Monday, 19 October 2015

Please New Canadian Government, Have Another Look at the CASL

Everybody and their proverbial dog from anywhere outside of Canada can spam us at their pleasure but -- under the year+-old CASL (Canadian Anti-Spam Legislation) -- we cannot spam each other inside Canada. 

            The fines for noncompliance are prohibitive for small businesses, and compliance is time consuming.

            Even teeny tiny operations that are selling anything at all have to abide by the CASL. Which involves getting permission from everybody on your mailing list to be on it. Which then requires a fairly more sophisticated tracking system—forever--to prove you haven’t spammed anone. So CASL left little organizations scrambling around to learn how to use  costly mailing systems like MailChimp or ConstantContact.

            Offshore agencies are exempt. So it means huge multinational corporations can spam me unstintingly. 

            CASL does nothing about, say, the gazillion emails that small outfits from the U.S. who are selling Self-Publishing services. 

          But my local yoga studio can't send me a calendar of their new programs or a reminder about their classes without complying to the CASL - or potentially subject to those big fines. Anybody in Canada who charges for what they do is subject to these laws. But I get masses of unwanted spam from foreign companies - with nothing to be done.

            You’ll notice emails from such Canadian entrepreneurs carries always an option to “unsubscribe” at the bottom, and they must also identify themselves and give their contact information under the CASL. Not so anyone else. Sometimes those emails carry an “unsubscribe” tab, but one is reluctant to use it because it indicates a live email address to the person at the other end (sellable to more offshore spammers).

            The CRTC says “Canada’s new anti-spam legislation (CASL) helps protect Canadians while ensuring that businesses can continue to compete in the global marketplace.” 

            After slightly over a year, I'm not convinced.

            The firm Deloitte in their CASL FAQ says: “Canada's Anti-Spam Law (CASL) is one of the toughest laws of its kind in the world, making its application and interpretation particularly thorny.”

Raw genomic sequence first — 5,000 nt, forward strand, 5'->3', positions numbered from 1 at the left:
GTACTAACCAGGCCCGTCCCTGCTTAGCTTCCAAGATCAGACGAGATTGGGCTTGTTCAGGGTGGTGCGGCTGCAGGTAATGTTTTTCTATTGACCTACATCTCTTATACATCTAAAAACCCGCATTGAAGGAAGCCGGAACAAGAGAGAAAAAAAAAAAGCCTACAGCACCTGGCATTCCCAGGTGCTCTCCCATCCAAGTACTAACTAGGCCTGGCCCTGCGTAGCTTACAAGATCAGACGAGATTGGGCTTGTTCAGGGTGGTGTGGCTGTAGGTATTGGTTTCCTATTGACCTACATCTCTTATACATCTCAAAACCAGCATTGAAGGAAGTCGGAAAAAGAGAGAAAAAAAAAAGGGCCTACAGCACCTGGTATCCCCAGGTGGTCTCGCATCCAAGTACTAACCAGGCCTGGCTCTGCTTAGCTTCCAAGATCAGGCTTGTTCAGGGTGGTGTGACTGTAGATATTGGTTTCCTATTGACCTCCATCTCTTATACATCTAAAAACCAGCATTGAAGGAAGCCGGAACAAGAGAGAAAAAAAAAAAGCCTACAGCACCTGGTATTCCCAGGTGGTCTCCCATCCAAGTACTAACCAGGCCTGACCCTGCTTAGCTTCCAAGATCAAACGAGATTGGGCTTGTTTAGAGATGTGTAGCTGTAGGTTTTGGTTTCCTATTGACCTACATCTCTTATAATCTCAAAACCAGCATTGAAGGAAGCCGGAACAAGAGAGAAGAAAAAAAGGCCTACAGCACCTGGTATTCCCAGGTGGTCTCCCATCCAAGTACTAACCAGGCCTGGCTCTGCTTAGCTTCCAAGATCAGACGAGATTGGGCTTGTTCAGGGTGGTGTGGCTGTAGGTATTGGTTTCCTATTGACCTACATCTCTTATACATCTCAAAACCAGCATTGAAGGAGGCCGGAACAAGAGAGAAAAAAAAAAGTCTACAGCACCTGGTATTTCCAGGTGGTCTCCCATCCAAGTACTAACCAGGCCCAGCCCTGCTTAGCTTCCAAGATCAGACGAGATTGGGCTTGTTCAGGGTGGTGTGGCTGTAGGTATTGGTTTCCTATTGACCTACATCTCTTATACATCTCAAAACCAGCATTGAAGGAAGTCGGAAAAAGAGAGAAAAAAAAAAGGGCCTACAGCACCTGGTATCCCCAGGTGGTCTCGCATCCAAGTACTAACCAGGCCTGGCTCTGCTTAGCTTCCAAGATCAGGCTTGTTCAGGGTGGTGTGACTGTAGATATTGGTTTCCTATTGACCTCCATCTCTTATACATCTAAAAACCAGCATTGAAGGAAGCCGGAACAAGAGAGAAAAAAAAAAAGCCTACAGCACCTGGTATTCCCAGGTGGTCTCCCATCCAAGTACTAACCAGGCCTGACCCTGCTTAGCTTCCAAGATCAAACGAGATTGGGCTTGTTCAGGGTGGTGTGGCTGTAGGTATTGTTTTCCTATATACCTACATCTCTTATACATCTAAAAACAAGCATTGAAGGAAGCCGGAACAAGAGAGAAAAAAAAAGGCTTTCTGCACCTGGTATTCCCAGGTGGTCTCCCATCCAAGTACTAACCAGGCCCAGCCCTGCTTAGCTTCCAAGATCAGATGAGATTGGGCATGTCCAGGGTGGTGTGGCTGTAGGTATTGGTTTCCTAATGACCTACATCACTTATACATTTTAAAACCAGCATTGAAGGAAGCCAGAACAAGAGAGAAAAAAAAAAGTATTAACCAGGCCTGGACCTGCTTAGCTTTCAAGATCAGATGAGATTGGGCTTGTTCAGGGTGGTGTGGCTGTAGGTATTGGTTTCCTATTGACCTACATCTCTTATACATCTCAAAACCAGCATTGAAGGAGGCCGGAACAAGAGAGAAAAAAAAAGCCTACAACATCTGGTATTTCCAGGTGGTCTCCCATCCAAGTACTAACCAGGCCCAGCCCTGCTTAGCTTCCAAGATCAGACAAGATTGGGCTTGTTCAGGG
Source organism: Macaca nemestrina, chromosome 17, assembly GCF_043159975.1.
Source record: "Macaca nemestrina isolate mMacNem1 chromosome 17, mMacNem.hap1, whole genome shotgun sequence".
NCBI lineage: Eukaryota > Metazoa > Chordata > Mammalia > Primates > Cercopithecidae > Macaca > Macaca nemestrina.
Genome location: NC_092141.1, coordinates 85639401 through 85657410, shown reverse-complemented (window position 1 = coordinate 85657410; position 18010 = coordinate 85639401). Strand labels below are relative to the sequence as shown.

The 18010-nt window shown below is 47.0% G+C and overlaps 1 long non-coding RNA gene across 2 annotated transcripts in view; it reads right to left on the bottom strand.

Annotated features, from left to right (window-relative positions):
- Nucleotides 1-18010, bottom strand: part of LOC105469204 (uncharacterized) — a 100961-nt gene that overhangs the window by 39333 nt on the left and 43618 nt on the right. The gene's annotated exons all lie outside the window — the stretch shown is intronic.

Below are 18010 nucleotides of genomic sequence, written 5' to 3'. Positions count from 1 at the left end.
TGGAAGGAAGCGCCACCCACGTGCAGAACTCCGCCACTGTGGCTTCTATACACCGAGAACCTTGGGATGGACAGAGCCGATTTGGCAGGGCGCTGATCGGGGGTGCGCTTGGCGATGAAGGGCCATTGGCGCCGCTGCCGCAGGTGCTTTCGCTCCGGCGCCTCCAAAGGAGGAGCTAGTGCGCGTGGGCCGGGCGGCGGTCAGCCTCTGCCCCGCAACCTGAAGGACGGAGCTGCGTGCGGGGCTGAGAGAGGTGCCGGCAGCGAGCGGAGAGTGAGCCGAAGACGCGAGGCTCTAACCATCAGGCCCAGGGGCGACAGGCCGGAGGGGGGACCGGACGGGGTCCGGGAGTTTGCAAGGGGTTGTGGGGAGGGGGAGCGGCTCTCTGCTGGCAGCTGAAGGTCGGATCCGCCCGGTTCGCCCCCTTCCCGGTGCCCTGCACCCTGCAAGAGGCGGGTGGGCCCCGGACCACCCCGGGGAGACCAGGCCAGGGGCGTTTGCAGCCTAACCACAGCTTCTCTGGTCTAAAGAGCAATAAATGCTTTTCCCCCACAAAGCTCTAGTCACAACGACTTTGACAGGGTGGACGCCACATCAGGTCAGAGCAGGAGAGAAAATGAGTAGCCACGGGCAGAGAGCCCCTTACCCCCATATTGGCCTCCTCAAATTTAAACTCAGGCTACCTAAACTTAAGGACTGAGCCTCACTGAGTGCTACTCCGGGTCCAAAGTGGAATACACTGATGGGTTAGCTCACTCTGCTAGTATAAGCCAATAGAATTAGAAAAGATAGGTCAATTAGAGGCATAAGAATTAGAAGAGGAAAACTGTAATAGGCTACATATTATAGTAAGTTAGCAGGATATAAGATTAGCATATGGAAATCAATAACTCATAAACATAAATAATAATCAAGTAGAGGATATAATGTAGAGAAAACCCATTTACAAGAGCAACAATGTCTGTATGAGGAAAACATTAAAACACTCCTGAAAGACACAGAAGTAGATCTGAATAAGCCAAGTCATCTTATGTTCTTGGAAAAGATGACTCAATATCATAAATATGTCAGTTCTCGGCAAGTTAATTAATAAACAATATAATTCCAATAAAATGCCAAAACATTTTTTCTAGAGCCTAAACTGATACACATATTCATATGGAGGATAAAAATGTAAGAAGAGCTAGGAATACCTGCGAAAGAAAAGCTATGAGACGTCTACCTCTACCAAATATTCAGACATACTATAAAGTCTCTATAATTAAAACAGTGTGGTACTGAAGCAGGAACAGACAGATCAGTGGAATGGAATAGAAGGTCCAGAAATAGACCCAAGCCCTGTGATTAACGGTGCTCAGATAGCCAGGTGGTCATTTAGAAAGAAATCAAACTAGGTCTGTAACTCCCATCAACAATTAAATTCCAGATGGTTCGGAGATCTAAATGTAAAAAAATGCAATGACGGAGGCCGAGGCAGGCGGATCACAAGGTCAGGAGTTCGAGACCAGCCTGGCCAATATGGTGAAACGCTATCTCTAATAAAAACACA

Note question their sixth question:
6. What happens if we don’t comply with CASL?  Organizations that don’t comply risk serious penalties, including criminal charges, civil charges, personal liability for company officers and directors, and penalties up to $10 million.”

            For an unwanted Canadian email. 

            Unwanted offshore emails? No problem.

Email coming from outside the country has no such laws upon it. I’d much rather the government had legislated offshore companies, and left Canadians alone. What did they accomplish really? – apart from making it harder for us to talk to each other.

In the slightly over a year since the CASL went into force, the enforcing agency CRTC Has levied fines of $1.1Million (March 5, 2015); $48,000 to PlentyOfFish for emails “that did not contain an unsubscribe mechanism that was set out clearly and prominently..."; and $150,000 to Toronto-based 
Porter Airlines  - all described in a blogpost, “CASL: One Year In.”

CASL has no doubt affected some good in decreasing the Canadian spam in your inbox. In that “CASL: One Year In” article they quote a ConstantContact™ survey that found:

·      “70% of businesses have continued to use email marketing as they had before CASL, 9% have increased their efforts and 6% began email marketing initiatives for the first time.

·       “Meanwhile, 13% have decreased email marketing activity, while just 2% have stopped all together since CASL became the law.  As far as email lists go, 65% of survey participants said their lists have stayed the same, 10% saw an increase while 25% indicated a decrease.”   

But that is a survey done only amongst ConstantContact™ users, so may not reflect the broad Canadian picture.

Small Canadian email marketers (which would include my little yoga studio) have had to spend a lot more admin time on complying to the CASL, which is onerous for any small outfit with limited staff.

I don’t see how CASL supports our entrepreneurs (especially small ones) who market their wares by email “to compete in the global marketplace,” and it seems to put them at a clear disadvantage in the Canadian marketplace.

CASL hasn’t put a dent in the U.S. and offshore spam in my inbox. I just opened an email from another American guy wanting to help me self-publish my book.